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Guillermo J. Senmartin, Esq.
Guillermo J. Senmartin, Esq., Immigration Lawyer
Category: Immigration Law
Satisfied Customers: 109323
Experience:  10+ years of experience in various aspects of U.S. Immigration Law.
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Our daughter in law is Filipino. After a 10 year long distance

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Our daughter in law is Filipino. After a 10 year long distance relationship, our son went there and married her in Dec. 2012, with the intention of bringing her here as soon as possible. She is going to have a baby in the middle of September and we all hope she can be here before that. He has been trying to do find what is necessary and to start the process but has been mostly unsuccessful. He's working extra hours to help to achieve this goal but that leaves little time to do what needs to be done, so we, his parents, have volunteered to make inquiries and gather some information. He is concerned that his income may not be adequate to meet any criteria in place. What financial standards does he need to meet? We would be willing to sponsor her or assist in some other way if it would help to have our grandchild born here and for this new family to be together. This baby is wanted and will be well cared for and loved. Our daughter is a labor & delivery nurse and will be a great source of advice and support as will the rest of the extended family. Incidentally, he is in Illinois. We recently moved to Nevada. Most of the family is in Illinois. Can you help us? We're aware that time is of the essence since September is not that far away.
Hello. Thank you for using our service. All I ask is that before you sign off, you rate me positively. If you are inclined to use the "poor service" or "bad service" options, please ask follow-up questions first and give me a chance. Sometimes the law doesn't have a good solution, but I will try hard to find it if it is available.

So you mean he has not filed anything for her yet? And how many people does he claim on his income taxes including himself? And how much does he make per year?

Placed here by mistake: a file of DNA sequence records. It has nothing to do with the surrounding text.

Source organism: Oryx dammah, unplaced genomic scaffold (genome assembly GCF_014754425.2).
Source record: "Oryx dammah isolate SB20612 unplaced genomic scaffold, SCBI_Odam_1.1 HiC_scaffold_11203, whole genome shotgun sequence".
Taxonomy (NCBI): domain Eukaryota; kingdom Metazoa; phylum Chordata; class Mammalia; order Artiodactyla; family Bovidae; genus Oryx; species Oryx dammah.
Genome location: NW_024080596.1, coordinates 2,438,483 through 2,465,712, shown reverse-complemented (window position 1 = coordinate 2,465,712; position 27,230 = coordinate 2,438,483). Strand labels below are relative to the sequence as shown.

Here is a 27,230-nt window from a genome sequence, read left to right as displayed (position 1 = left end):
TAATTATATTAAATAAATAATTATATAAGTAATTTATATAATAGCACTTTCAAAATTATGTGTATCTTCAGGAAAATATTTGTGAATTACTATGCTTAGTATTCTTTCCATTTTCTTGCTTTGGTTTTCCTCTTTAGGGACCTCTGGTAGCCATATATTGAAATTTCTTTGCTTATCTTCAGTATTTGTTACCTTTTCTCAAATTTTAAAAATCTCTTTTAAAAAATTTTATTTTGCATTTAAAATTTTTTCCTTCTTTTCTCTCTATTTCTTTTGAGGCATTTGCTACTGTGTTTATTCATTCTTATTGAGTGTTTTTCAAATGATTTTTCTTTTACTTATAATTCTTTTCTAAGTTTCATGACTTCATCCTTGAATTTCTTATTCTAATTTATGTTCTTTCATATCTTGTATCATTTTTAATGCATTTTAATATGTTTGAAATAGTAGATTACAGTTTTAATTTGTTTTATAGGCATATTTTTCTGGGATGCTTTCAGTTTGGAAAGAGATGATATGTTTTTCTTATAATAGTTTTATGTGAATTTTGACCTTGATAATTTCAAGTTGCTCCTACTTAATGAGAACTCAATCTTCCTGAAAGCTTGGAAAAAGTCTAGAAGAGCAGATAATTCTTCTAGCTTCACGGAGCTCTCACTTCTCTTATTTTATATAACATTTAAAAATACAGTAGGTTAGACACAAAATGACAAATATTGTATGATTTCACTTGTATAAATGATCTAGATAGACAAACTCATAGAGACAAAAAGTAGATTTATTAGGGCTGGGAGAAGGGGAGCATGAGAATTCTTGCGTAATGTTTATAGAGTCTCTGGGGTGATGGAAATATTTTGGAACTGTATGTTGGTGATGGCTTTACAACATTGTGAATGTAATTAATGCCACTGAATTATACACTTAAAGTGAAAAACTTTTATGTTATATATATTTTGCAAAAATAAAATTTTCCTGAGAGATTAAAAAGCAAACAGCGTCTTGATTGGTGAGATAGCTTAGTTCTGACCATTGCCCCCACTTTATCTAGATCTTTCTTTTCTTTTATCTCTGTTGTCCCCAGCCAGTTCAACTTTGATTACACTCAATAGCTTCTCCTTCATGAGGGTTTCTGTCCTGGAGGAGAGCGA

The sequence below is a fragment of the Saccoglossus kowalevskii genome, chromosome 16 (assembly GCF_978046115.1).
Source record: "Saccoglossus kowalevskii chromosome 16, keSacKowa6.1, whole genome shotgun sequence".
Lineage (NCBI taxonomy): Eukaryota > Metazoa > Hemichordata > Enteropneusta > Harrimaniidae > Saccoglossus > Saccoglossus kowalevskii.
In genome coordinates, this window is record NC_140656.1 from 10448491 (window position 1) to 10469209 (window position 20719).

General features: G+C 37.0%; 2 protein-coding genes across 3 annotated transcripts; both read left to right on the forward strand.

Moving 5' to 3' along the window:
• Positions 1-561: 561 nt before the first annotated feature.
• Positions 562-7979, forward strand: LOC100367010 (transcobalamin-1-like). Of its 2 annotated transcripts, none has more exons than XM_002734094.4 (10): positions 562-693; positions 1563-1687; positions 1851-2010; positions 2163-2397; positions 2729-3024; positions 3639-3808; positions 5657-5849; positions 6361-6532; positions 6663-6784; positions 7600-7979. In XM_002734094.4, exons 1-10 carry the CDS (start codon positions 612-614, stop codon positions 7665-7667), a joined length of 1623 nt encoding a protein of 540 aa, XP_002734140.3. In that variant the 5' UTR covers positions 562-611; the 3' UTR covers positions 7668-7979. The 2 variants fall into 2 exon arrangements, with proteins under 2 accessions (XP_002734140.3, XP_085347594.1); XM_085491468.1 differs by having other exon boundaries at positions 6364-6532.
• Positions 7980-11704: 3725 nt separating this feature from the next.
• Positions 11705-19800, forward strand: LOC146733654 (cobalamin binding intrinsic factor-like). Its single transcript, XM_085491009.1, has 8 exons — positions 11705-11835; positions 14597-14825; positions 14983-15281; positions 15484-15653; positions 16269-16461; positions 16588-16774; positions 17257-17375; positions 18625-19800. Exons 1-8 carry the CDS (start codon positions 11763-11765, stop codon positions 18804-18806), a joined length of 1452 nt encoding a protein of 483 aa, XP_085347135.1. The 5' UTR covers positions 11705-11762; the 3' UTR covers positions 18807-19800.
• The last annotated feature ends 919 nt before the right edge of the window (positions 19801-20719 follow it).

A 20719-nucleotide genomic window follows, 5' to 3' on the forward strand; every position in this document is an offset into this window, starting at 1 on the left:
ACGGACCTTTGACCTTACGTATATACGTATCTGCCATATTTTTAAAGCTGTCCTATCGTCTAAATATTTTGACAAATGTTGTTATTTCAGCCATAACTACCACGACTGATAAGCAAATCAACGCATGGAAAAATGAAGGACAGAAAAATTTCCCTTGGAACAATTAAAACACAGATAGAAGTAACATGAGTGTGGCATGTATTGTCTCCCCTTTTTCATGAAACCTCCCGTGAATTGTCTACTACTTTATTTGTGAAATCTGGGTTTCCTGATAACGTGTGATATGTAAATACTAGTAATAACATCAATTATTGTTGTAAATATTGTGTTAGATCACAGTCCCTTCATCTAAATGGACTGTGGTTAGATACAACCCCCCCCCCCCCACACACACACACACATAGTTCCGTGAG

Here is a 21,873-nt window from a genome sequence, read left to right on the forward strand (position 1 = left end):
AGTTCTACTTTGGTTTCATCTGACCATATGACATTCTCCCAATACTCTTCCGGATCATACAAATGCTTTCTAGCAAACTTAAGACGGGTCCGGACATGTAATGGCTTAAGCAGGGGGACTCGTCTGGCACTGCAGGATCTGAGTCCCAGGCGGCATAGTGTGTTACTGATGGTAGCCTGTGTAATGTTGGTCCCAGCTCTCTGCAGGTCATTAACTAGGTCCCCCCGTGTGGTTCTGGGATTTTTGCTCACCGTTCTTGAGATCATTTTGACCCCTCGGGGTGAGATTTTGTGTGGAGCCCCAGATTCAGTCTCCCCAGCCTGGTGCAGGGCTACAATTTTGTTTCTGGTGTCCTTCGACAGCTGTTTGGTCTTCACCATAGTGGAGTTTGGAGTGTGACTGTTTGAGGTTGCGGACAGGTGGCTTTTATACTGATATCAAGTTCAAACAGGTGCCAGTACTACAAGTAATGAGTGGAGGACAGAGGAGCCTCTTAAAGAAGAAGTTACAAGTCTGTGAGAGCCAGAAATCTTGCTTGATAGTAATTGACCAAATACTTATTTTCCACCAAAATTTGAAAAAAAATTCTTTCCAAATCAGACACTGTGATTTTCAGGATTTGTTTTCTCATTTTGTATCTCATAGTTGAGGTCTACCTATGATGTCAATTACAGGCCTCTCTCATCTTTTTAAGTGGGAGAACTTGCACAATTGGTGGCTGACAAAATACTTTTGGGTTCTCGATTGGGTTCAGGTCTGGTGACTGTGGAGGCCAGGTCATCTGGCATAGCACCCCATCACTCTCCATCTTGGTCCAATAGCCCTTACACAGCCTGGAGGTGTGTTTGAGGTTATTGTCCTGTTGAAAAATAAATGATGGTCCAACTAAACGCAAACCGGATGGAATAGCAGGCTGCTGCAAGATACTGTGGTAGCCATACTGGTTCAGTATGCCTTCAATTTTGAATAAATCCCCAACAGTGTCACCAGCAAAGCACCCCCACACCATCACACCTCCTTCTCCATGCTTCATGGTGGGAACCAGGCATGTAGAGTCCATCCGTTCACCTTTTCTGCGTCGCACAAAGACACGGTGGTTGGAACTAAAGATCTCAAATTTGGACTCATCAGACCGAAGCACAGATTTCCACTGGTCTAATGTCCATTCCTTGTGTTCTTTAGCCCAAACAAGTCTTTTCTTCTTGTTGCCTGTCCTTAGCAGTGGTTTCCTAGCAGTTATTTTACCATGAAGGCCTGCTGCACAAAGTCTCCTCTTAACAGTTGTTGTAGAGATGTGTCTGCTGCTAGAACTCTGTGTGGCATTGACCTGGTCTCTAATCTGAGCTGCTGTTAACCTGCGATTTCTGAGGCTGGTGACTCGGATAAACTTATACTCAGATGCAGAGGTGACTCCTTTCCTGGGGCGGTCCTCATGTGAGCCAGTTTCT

Customer: replied 4 years ago.

I can see that I need more information from my son before I can answer you with confidence. He is middle aged so we don't keep track of all his activity, however I do know that he only claims himself as of last year. He is sending her money to live on (she lives with parents on a farm) and is paying doctor bills so I'm sure he will be claiming her (and baby) this year. She lives with her parents on a farm. He said he filed something in March (sorry don't know what it is called). I will get better information but for now I think it was the first papers needed to start immigration process?? He has been a self employed painter for many years but now is driving a cab full time and says he's "making a living". Last year he made approx. $20,000.00 and has health benefits through the VA.

Well, $20,000 per year is enough if it is just him and her. He just has to prove that he makes about that amount, maybe a little less and he does not need a Joint Sponsor.

He has two ways to get her here and neither is quick:

1) The K-3 spouse visa takes 6 to 9 months. The I-129F will cost $340 plus $420 for the I-130, and $350 for the visa processing fee. Then after she enters the U.S., she must still file the I-485 for $1070 and wait for the marriage interview about 5 to 7 months later.

2) The CR-1 visa (or IR-1 if your marriage is more than 2 years old) takes about 1 year or so. The fees are $420 for the I-130, $330 for the visa processing fee, $88 for an Affidavit of Support fee. But once she enters the U.S., she enters as a Resident and she does not have to file (or pay for) an I-485 nor does she have to attend an additional interview. She just gets her green card in the mail a few weeks later.

So the K-3 is faster but generally more expensive. The CR-1 (and IR-1) are slower, but generally cheaper. And no, there is no middle-visa that she can use to enter the U.S. while that process is pending. She will most likely have to wait outside.

Here is a link to all three:

So IF he filed a K-3 for her in March, she MIGHT be able to get into the U.S. by September, but I think it highly unlikely. Even if she were to have the baby outside, the baby will be able to immigrate and receive U.S. Citizenship.

And here is a link to how much he has to make where you would look at the 125% column:

IF he does not make enough, then he will need to find a Joint Sponsor to also file an I-864 along with his I-864 and that Joint Sponsor can be any U.S. Citizen or U.S. Lawful Permanent Resident that makes enough money and is over 18. It does not have to be a family member nor household member.

Please let me know if you have additional questions and please do not forget to rate my service to you (not the state of the law) as that is the only way that I can get credit for my assistance. Even after you rate the service, I can still answer additional questions for you without additional charge. If you do rate me positively, a bonus is always appreciated. If you would like to request me in the future, just go to Thank you!

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